Over the past 18 months there have been an increasing number of high-profile outages amongst providers of cloud computing and Software-as-a-Service (SaaS) vendors. Application vendors Intuit and Workday both suffered extensive service disruptions, which impacted a broad segment of their user community. Infrastructure providers have suffered short outages over the past year as well. Even heavy weights amazon.com and Google each have experienced minor service interruptions demonstrating that no service providers are immune from data center incidents.
Below are a few of the high-profile outages I have learned about over the past year:
- Workday – A SaaS provider of human resources, finance and payroll services experienced corruption in a Network-Attached-Storage (NAS) device, which led to 15-hour outage back in September 2009.
- Google – Also in September, Gmail suffered a performance overloaded when several servers were taken offline for planned maintenance. Numerous corporate customers, which had switched off Microsoft Exchange or Lotus Notes were impacted.
- Salesforce.com – In December 2009, Amazon.com’s EC2 cloud computing service experienced a 5-hour service disruption. The issues were traced to the Amazon Web Services platform running in the company’s Northern Virginia data center.
- Intuit – In June 2010, Intuit suffered a 36-hour outage that impacted users of its QuickBooks Online, Quicken Online and TurboTax sites. One user I spoke to missed payroll because of the lengthy duration of the outage.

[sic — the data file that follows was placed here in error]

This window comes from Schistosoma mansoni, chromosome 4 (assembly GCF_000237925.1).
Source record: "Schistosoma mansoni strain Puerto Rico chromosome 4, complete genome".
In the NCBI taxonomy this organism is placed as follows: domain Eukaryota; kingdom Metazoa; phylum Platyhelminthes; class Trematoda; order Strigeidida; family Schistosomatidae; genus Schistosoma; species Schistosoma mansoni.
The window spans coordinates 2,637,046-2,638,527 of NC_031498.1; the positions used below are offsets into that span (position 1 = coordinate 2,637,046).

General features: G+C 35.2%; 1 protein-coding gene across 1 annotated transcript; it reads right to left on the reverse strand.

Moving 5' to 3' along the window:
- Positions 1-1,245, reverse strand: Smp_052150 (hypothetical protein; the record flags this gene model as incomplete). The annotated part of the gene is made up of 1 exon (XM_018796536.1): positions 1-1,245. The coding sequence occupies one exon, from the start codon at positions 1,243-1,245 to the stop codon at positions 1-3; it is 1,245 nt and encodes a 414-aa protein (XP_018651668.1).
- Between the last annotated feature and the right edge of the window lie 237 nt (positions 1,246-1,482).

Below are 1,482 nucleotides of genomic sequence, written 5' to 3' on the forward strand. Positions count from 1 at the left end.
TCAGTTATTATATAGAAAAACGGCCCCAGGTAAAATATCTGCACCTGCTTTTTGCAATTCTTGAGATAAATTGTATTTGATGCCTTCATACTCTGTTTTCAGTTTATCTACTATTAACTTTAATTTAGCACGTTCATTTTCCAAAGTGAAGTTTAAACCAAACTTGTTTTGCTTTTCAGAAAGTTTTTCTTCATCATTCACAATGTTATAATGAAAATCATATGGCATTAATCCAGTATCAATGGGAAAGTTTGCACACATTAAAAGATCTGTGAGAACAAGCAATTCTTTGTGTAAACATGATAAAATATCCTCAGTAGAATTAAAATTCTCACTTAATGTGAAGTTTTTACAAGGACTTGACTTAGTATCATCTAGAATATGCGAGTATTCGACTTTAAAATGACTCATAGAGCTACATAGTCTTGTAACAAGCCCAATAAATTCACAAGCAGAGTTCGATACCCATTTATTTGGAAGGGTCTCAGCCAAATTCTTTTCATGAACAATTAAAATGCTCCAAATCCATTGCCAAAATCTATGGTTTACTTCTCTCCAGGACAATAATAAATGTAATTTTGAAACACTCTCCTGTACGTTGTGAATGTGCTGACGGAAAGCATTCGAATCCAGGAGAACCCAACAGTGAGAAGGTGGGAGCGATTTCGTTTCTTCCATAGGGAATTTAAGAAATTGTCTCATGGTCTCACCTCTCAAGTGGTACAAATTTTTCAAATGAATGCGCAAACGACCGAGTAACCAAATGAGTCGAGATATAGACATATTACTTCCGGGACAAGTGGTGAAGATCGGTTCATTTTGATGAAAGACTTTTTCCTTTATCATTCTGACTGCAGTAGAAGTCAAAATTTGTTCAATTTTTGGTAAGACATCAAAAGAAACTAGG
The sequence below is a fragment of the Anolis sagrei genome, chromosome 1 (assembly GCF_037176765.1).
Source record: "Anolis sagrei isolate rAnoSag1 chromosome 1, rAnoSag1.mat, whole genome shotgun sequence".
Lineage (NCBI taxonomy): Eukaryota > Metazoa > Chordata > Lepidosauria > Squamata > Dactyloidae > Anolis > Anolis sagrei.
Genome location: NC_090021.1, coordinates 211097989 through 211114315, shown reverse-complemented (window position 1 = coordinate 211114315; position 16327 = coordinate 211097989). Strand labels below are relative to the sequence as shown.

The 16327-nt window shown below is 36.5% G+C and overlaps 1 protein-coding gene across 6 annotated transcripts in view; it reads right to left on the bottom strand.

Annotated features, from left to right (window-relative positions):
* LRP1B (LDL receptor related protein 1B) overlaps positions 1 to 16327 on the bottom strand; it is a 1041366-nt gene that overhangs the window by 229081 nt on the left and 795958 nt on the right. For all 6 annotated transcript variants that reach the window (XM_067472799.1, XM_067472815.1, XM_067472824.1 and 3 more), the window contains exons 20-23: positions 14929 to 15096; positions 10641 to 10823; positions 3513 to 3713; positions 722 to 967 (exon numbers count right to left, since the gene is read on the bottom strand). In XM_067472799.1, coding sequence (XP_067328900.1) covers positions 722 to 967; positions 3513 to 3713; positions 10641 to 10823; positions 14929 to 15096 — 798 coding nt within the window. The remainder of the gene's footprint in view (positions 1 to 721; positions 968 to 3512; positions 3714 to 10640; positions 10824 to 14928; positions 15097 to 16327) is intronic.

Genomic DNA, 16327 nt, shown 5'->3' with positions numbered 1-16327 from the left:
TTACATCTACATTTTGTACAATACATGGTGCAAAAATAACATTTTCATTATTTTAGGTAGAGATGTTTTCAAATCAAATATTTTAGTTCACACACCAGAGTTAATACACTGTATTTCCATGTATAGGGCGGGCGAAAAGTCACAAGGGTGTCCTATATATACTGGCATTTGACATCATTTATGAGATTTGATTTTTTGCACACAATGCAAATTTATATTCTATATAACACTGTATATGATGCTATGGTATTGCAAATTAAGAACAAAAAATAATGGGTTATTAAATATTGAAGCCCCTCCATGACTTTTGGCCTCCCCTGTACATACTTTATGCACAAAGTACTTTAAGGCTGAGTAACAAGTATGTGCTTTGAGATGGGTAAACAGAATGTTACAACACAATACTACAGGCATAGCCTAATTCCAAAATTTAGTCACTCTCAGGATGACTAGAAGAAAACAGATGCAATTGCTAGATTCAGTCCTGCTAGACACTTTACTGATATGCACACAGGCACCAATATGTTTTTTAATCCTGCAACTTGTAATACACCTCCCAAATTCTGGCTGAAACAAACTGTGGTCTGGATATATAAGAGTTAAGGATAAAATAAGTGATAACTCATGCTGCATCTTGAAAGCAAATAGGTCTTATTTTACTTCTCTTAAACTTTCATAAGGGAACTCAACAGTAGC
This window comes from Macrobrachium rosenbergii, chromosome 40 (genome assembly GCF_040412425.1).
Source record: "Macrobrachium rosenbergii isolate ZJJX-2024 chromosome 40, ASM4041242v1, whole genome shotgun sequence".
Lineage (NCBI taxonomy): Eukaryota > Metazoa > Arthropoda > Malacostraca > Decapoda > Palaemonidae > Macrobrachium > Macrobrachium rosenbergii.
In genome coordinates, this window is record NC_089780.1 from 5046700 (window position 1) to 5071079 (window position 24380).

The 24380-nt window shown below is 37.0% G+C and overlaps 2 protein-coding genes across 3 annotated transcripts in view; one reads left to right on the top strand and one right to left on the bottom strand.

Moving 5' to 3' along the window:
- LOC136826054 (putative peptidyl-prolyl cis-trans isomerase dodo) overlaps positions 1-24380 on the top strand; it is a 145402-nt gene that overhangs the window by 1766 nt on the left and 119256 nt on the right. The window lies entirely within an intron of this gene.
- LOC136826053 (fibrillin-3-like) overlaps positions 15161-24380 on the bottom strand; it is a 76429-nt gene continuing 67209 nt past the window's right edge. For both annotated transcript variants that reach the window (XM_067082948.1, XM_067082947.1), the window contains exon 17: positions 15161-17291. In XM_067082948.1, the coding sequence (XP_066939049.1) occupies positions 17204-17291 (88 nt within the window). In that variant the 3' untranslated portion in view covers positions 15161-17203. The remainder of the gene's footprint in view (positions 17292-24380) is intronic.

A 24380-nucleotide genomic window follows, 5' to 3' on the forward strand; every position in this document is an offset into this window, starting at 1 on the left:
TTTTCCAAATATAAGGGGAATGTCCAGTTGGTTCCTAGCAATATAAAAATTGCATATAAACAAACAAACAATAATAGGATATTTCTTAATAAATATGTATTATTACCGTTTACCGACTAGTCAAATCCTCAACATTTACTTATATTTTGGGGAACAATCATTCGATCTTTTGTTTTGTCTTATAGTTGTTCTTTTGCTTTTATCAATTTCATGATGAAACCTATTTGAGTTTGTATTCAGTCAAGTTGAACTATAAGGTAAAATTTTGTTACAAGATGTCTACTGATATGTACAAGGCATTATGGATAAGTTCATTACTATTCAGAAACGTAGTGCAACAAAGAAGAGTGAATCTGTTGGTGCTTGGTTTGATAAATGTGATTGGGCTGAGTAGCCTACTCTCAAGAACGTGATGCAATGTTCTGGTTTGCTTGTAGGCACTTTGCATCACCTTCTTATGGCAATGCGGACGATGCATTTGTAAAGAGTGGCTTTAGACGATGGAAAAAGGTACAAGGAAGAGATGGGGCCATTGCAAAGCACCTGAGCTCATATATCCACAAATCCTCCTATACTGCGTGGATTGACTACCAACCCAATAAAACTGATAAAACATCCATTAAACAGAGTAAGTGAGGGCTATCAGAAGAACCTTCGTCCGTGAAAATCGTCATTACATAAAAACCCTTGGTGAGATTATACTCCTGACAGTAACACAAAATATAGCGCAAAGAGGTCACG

- Wikipedia – Experienced a power outage in its Tampa, FL data center on the 4th of July, which impacted site availability globally. Back in March another outage occurred due to overheating in a European data center
Service interruptions in the cloud have a much higher level of visibility than comparable outages suffered in corporate data centers. There are two reasons why.
First, by design public-cloud or SaaS applications service a wide variety of users at a number of different companies. As a result, when an outage occurs the pain is felt by a broad community of users. Unlike traditional enterprise IT users, this multi-company community is not limited in their freedom-of-speech by any internal guidelines established by the CIO. These users can air their frustrations publicly without any concerns of disclosing sensitive corporate information or having their loyalty questioned by superiors. To make matters worse for service providers, these users are able to build relationships and share information in ways never before possible. With today’s hyper-connected, social media-driven world, bad news can spread via word-of-mouse spread in minutes rather than days or weeks. The slightest performance degradation or availability concern will be raised in online forums, microblogs and discussion groups.
Second, buyers of cloud computing and SaaS applications have been conditioned to have higher expectations for service availability. With robust, massively scalable infrastructure platforms based upon blade servers, virtualization software and storage area networks, the cloud promises the ultimate levels of redundancy to its users. Consequently, when a service interruption does occur users are far more critical of providers than they might be with traditional enterprise IT.
What are the implications for product managers responsible for cloud computing and SaaS products? More thoughts in a future post.